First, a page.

There are other options that come with their own difficulties, like nettle, which have had a long tradition of super-food status. They're great in a smoothie because it takes all the “sting” out of the stinging nettle but preserves the health benefits.

Greens, stinging nettle, resistant starch, and more pack a lot of nutrition into your tasty smoothie.

If you need extra energy or some high-quality healing, your smoothie will help with that too. Add a teaspoon to a tablespoon of MCT oil for clean, natural energy. And a scoop of collagen or high-quality gelatin brings healing along with a protein boost.

You can easily add hormone balancing energy boosters like maca powder in, too.

Of course, the real benefit of the smoothie is the stuff that tastes good. I like to add cocoa powder and peanut butter (or de-fatted peanut flour if you don't want quite as many calories) along with strawberries to our smoothies.

Berries are a good choice if you want to keep your mixes low-carb: strawberries, blueberries, raspberries, etc.

I will sometimes make smoothies with peaches for a treat, but I try to keep those smoothies low in fat overall (no peanut butter and just a dash of MCT oil) to help balance the fact that I'm using extra carbohydrates. When we're making mixes for the kids, we typically add in a variety of fruits, including bananas, peaches, apple chunks, etc., since they're not quite so concerned with the higher carb load.

I want to note that I never use juice in a smoothie. Like many “smoothie bases” you can buy in the store, juices are essentially pure sugar, and you don't need them to make a favorful, nourishing blend.

All-in-all, a smoothie is an excellent way to pack nutrition and super-foods into an easy package. One tip: don't “hide” what you're putting into your smoothie from your kids. Let them see all the healthy things so they make the connection between those greens n' things and the delicious smoothie they drink after 😉

And cleanup? That's a breeze with some warm water, a dash of soap, and blend your way to clean (just watch it or you'll overflow the top of the blender with soap like I may have done… once or twice… ahem).

Freeze it Simple

Though I believe that meal planning is an incredible sanity saver, I know that freezer meals are the #1 hack for busy families. They also complement meal planning perfectly, because you can plan a meal or two a week to double.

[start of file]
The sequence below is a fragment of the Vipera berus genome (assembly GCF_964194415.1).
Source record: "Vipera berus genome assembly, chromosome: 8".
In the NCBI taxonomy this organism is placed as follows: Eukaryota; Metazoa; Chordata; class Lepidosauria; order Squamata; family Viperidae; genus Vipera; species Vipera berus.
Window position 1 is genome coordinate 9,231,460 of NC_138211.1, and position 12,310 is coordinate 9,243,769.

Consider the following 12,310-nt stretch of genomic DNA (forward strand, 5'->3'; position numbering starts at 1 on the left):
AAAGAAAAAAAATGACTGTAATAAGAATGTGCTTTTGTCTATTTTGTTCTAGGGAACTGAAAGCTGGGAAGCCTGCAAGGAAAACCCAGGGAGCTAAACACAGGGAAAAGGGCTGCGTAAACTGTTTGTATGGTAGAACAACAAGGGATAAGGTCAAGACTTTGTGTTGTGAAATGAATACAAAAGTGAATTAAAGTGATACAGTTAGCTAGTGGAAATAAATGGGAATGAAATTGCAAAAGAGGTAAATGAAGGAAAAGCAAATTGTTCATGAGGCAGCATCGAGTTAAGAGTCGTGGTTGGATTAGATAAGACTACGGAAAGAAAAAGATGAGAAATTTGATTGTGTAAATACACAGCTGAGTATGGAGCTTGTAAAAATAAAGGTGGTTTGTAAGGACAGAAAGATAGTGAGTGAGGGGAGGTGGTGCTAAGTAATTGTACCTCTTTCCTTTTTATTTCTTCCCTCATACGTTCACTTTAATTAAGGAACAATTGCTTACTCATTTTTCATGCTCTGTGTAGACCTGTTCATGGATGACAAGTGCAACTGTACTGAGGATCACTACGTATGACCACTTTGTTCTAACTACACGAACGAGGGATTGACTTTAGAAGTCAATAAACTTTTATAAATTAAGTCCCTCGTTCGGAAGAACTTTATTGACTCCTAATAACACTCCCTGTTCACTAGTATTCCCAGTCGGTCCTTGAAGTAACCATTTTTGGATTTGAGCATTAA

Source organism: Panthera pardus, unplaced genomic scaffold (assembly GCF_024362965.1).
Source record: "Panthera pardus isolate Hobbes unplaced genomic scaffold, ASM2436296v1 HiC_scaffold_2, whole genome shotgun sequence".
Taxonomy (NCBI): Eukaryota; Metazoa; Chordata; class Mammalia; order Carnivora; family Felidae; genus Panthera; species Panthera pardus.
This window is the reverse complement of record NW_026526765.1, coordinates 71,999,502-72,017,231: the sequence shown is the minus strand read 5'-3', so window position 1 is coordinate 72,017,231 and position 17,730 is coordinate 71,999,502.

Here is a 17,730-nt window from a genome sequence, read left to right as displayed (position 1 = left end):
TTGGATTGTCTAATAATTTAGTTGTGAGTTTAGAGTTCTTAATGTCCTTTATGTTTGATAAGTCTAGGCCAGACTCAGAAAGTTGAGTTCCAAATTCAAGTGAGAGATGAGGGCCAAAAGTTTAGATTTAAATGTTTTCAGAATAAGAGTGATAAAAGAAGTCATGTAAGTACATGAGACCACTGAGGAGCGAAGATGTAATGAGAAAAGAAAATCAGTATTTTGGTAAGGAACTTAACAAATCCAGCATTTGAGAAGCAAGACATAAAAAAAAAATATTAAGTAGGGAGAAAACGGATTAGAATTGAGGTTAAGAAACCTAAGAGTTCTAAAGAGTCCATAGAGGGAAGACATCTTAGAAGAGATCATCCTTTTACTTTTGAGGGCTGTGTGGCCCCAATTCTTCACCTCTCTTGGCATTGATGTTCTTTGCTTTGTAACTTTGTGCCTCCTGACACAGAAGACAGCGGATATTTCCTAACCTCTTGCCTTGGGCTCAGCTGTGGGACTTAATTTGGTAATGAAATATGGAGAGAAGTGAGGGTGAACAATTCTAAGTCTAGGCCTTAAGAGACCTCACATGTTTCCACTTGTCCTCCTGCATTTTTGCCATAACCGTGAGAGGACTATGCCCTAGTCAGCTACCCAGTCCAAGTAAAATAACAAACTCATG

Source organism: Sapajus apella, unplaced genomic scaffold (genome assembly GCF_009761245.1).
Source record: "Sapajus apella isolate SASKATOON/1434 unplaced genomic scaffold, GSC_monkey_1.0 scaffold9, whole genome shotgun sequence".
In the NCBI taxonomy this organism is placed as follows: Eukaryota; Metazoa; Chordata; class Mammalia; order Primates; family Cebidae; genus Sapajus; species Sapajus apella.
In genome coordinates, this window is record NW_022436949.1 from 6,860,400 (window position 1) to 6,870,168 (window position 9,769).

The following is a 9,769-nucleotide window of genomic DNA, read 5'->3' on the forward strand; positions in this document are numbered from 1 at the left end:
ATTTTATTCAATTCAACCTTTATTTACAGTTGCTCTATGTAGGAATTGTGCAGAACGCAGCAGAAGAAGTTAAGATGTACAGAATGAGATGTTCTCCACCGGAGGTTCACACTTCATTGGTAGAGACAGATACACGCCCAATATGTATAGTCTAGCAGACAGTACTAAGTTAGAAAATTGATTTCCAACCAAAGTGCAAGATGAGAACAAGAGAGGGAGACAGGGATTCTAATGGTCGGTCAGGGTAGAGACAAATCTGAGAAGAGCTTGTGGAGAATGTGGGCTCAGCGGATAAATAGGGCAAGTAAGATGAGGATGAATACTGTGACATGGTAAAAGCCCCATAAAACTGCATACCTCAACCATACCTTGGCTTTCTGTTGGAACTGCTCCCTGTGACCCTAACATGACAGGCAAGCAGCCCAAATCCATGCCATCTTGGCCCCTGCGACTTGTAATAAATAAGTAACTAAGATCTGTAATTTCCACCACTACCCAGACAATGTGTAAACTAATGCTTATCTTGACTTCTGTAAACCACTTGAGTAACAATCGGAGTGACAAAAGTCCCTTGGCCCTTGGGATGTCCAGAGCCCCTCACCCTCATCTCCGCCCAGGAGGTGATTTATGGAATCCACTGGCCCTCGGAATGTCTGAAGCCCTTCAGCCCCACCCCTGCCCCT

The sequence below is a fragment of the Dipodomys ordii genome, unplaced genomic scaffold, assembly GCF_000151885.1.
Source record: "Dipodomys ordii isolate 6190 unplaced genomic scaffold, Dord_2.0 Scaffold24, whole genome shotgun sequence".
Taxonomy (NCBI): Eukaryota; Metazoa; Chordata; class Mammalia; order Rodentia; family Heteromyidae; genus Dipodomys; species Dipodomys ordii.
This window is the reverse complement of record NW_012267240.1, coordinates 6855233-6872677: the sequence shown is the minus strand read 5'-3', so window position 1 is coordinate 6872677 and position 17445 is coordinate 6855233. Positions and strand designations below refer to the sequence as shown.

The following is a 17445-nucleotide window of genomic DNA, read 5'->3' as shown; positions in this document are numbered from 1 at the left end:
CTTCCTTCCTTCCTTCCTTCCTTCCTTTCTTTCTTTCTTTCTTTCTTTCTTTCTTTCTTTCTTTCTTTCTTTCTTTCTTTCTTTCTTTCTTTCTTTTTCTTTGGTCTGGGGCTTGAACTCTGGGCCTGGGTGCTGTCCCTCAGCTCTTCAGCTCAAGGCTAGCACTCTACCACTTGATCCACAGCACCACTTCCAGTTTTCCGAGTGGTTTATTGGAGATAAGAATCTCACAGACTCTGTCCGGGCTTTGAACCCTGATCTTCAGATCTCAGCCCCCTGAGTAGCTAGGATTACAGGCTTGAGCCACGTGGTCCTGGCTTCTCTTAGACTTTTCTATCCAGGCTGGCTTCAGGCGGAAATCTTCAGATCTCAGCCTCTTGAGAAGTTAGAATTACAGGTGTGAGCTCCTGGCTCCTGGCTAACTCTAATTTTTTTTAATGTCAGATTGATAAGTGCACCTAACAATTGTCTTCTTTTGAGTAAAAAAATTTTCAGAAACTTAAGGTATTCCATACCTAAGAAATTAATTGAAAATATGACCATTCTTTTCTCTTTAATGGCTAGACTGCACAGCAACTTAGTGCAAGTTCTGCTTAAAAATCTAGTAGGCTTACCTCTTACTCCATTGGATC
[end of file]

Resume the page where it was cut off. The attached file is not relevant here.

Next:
On a hectic afternoon you just pull out your frozen dish, pop it in the oven, and in a couple of hours you have a delicious, home-cooked meal.

Meals in the freezer are especially good for weeks when you haven't been able to plan well – or during seasons of life where cooking feels almost impossible. I have started stocking the freezer during pregnancy so we have plenty of meals postpartum – and I've done it when I first got a positive pregnancy test with my last two babies! It meant that when I didn't feel much like cooking, I still had healthy meals for my family 😉

When I know we're going into a time of holiday busyness or another hectic time, I try to double several meals in the weeks ahead of time. My kids are active in 4H, so this year I froze quite a few “straight from freezer to slow cooker” meals and we took those to the camper at the fairgrounds with us. Each morning I simply popped the freezer meal into the slow cooker, turned it on, and supper was ready for us after a long day of 4H events.

My favorite freezer meal is probably lasagna (I'll admit it!), but aside from that, I really like meals meant to go right from the freezer to the slow cooker, or right from the freezer to a single skillet. These meals are simple to clean up and generally please everybody, so they're a win-win all around.

Again, if you're intimidated by freezer cooking, start by finding some simple freezer recipes and try them to see if your family likes them. If they do, plan to double the recipe next time, putting one dish in the freezer and eating the other for dinner that night.

I have managed to stock my freezer with at least a few meals after every baby since my third-born – you can get a few stowed away even if you only have a small freezer, and you will be so glad on a hectic day!

Go For More than One Meal

Stretching your meal plans to cover more than one meal is really handy. If you have an average sized family with just one or two kids, you can probably do this regularly. If your family is a bigger family, like mine, it's harder to do but with some advance planning it can work.

A good example of this is with a roasted chicken (if you have never roasted a chicken before, I promise it's very easy and the results are delicious!):

Pair your roasted chicken with a dish of roasted vegetables (also simple) and a simple side-salad for a tasty supper. Then take the rest of the cooked chicken and put it in the fridge for another meal (if you have a big family, you can roast two chickens at once, and put the meat from the second up). Then take the bones and cartilage and put those in a large pot with a quickly chopped carrot and celery and a tablespoon of apple cider vinegar. The vinegar helps to pull minerals out of the bones. Simmer for 24-48 hours for rich broth.